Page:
Friday, January 7, 2011


There’s nothing performers love more than recounting their disasters (at the time painful, but later, absolutely hilarious. What’s the formula? Tragedy plus time equals comedy?) I can remember a lovely piece of choreography which was supposed to land me elegantly on a piano. I kept going off the other side! Or the crucial time the messenger in Ionesco’s THE CHAIRS locked himself out of the theater when he popped out for a smoke. The adlibbing was legendary. See what I mean? These delightful memories were triggered by Theresa Rebeck’s THE UNDERSTUDY (at the Lyric Stage Co. through Jan. 29th).

Rebeck memorializes missed cues and mangled communications by conjuring a fraught rehearsal for a new understudy (Christopher James Webb) with little respect for the movie star (Kelby T. Akin) he’s covering. The frazzled stage manager (Laura Latreille) can barely keep the session together. Rebeck knows the business inside and out having started in theater, migrated to motion pictures and maintained her stage credentials in wild, lacerating comedies. She gets back at nasty producers, spineless directors and obtuse movie people with a slash of her pen. In THE UNDERSTUDY she melds Hollywood and Broadway to Kafka (yes, Kafka), creating a random (well, ‘Kafkaesque’) world with little or no concern for ‘art.’ As Dorothy Parker famously said, “fresh hell” awaits the actors attempting to animate Kafka.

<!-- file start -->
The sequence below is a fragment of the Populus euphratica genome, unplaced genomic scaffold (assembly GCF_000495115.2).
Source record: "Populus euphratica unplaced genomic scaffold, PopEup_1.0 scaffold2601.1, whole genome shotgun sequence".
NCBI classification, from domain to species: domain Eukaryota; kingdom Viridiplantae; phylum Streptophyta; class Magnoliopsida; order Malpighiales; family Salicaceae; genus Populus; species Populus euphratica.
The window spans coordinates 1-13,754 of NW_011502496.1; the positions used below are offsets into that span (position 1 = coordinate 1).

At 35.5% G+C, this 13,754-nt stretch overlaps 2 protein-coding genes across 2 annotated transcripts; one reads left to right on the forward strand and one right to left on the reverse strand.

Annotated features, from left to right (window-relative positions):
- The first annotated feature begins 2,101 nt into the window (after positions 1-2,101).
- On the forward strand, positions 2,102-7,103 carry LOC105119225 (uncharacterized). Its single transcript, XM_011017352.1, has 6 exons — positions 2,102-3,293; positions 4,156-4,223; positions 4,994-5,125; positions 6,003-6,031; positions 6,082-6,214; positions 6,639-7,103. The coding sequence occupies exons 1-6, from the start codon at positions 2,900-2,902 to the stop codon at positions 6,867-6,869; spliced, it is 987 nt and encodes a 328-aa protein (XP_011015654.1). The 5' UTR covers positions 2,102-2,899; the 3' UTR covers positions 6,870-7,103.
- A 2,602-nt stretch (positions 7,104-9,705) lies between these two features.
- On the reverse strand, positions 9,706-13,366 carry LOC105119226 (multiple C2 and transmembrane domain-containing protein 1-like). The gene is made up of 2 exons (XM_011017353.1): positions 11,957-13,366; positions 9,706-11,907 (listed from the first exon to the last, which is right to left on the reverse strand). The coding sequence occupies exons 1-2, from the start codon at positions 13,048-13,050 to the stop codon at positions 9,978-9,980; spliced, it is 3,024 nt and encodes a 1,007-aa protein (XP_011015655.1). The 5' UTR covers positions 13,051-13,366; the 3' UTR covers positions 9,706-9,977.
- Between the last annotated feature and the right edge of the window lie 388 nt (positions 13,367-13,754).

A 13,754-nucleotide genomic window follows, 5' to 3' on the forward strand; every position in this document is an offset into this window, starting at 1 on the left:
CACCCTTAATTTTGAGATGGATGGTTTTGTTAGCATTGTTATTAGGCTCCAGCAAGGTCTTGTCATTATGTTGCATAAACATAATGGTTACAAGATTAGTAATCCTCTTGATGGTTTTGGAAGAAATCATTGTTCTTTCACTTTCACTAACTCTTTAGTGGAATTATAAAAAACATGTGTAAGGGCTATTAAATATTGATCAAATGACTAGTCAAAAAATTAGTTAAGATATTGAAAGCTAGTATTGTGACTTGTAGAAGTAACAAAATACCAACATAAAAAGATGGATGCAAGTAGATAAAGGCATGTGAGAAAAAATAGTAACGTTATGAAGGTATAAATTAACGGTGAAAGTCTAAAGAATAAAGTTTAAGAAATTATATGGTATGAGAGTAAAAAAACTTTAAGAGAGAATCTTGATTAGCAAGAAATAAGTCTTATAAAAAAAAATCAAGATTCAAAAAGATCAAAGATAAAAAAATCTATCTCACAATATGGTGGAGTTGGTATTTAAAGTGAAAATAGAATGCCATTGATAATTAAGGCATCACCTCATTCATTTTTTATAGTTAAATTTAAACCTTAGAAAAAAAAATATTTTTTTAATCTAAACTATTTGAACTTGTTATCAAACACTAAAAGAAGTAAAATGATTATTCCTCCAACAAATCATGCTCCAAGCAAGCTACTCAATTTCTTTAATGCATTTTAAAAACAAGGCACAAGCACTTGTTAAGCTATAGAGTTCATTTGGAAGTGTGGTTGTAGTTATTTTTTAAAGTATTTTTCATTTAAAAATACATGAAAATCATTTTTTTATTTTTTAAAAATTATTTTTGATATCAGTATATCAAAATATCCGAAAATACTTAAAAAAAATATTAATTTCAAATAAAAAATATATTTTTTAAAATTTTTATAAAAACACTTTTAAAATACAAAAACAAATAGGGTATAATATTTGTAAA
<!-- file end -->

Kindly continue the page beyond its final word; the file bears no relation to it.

Director Larry Coen sees ‘farce’ written all over the script so from the get-go we’re treated to high strings and taut emotions – leaving almost no room for the more serious side of the proceedings. Who can say…maybe there isn’t a serious message lurking in THE UNDERSTUDY. (Although Webb and Akin manage to let down their comedic guard when the artistic going gets tough and we feel their crushing disappointment.)

Both Mamet and Durang have crafted ‘on stage’ disaster comedies but Rebeck gets closer to the bone with topical references to recent Broadway dust-ups like Jeremy Piven’s sudden exit via mercury poisoning (prompting Mamet to suggest his next role could be a thermometer). I’ll bet there’s even more payback in THE UNDERSTUDY than we’re aware of.